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ARS Home » Northeast Area » Beltsville, Maryland (BARC) » Beltsville Agricultural Research Center » Adaptive Cropping Systems Laboratory » Research » Research Project #436759

Research Project: Improved Predictions of Potato Early-Die Disease Complex Integrating Thermal Imagery and Soil Health Indicators into Crop Simulation Systems

Location: Adaptive Cropping Systems Laboratory

Project Number: 8042-11660-001-004-S
Project Type: Non-Assistance Cooperative Agreement

Start Date: Jun 1, 2019
End Date: May 31, 2021

Objective:
The overarching goal of this project is to develop a Potato Early-Die simulation model based on tuber yield stability and soil health indicators. As an integrated group of researchers at Michigan State University, University of Wisconsin and ARS Beltsville, we propose to test the capability of remote sensing technologies from several different platforms (UAV, airborne and satellites) to detect and monitor differences in PED disease, nematode infestation and various soil parameters that affect potato growth and yield. Through this research we aim to better identify and understand the conditions that lead to within-field variability of PED and related the spatial patterns to soil health indicators, and yield stability map, as shown in preliminary results. Research Hypotheses are as follows: 1. PED is correlated with spatial variation of soil quality, thermal and yield stability maps; 2. Within season imagery coupled with long-term stability maps can predict soil health indicators and be used to target soil zones of different thermal behavior and historical yield stability; 3. Crop models with a novel indicator of PED susceptibility can better estimate spatial variability of potato tuber yields on both a inter- and intra-field basis.The overarching goal of this project is to develop a Potato Early-Die simulation model based on tuber yield stability and soil health indicators. As an integrated group of researchers at Michigan State University, University of Wisconsin and ARS Beltsville, we propose to test the capability of remote sensing technologies from several different platforms (UAV, airborne and satellites) to detect and monitor differences in PED disease, nematode infestation and various soil parameters that affect potato growth and yield. Through this research we aim to better identify and understand the conditions that lead to within-field variability of PED and related the spatial patterns to soil health indicators, and yield stability map, as shown in preliminary results. Research Hypotheses are as follows: 1. PED is correlated with spatial variation of soil quality, thermal and yield stability maps; 2. Within season imagery coupled with long-term stability maps can predict soil health indicators and be used to target soil zones of different thermal behavior and historical yield stability; 3. Crop models with a novel indicator of PED susceptibility can better estimate spatial variability of potato tuber yields on both a inter- and intra-field basis.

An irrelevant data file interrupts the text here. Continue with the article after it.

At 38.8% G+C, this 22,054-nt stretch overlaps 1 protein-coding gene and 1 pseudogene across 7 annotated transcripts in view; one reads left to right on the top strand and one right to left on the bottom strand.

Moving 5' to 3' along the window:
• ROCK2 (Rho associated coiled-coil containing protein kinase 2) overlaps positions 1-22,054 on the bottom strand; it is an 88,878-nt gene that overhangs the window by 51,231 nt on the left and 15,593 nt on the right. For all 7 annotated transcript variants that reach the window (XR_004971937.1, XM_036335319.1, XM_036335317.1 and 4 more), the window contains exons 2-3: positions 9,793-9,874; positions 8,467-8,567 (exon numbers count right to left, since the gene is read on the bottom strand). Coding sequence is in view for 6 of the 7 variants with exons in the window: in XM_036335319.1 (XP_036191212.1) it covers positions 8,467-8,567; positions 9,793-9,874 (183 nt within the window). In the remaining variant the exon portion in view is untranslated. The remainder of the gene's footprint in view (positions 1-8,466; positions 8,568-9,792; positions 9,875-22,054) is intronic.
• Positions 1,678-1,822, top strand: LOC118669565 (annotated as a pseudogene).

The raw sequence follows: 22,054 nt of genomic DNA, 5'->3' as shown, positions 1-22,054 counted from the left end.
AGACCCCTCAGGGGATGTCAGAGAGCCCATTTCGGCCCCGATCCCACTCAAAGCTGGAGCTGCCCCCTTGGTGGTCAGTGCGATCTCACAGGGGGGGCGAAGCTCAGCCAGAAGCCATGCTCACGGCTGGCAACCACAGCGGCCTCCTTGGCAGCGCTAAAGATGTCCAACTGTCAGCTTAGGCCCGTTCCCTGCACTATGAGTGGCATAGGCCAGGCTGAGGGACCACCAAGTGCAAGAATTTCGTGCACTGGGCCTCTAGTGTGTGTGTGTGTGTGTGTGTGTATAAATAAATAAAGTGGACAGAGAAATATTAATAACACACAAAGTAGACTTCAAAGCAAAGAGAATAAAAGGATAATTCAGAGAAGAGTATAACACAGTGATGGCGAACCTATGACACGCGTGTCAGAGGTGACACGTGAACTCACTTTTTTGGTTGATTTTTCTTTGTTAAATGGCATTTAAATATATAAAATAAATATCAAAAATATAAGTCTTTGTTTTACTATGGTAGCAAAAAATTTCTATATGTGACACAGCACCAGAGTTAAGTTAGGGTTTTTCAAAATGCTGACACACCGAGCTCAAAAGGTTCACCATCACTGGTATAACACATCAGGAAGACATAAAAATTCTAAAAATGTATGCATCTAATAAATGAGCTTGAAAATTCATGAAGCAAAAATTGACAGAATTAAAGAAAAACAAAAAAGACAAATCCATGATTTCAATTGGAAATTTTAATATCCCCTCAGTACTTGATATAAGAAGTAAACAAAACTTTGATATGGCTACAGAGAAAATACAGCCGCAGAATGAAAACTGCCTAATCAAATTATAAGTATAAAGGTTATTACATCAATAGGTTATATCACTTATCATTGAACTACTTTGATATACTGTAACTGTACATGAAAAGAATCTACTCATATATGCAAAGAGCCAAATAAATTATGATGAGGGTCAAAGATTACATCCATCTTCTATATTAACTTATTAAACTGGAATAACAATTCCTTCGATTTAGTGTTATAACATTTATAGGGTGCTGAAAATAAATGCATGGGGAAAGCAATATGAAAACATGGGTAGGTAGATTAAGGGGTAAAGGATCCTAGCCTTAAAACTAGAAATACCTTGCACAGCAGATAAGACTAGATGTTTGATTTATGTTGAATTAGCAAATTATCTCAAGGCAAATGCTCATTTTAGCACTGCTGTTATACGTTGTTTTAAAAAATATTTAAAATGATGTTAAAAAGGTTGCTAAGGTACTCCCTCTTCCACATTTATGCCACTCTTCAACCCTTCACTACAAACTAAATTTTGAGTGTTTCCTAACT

Approach:
Soil samples will be collected from replicates of each of three potato yield stability zones selected at random from two 2019 commercial chip potato fields, one in Michigan and one in Wisconsin. The samples will be analyzed for the twelve Cornell University soil health indicators plus the potato early-die disease (PED) pathogens. Hand-dug tuber yields, and early-die symptom assessment will be done. Soil health indicators and remote sensing imagery (optical and thermal) will be used to develop a novel spatial soil health indicator of PED susceptibility to be integrated into three crop models: SALUS, SPUDSIM and SUBSTOR. Parameters of plant growth and root dynamics will be adjusted in these models depending on the indicators to improve the predicted rate of senescence, and its intensity, using remote sensing optical and thermal imagery. Model performances of final yield estimations will be compared against current versions.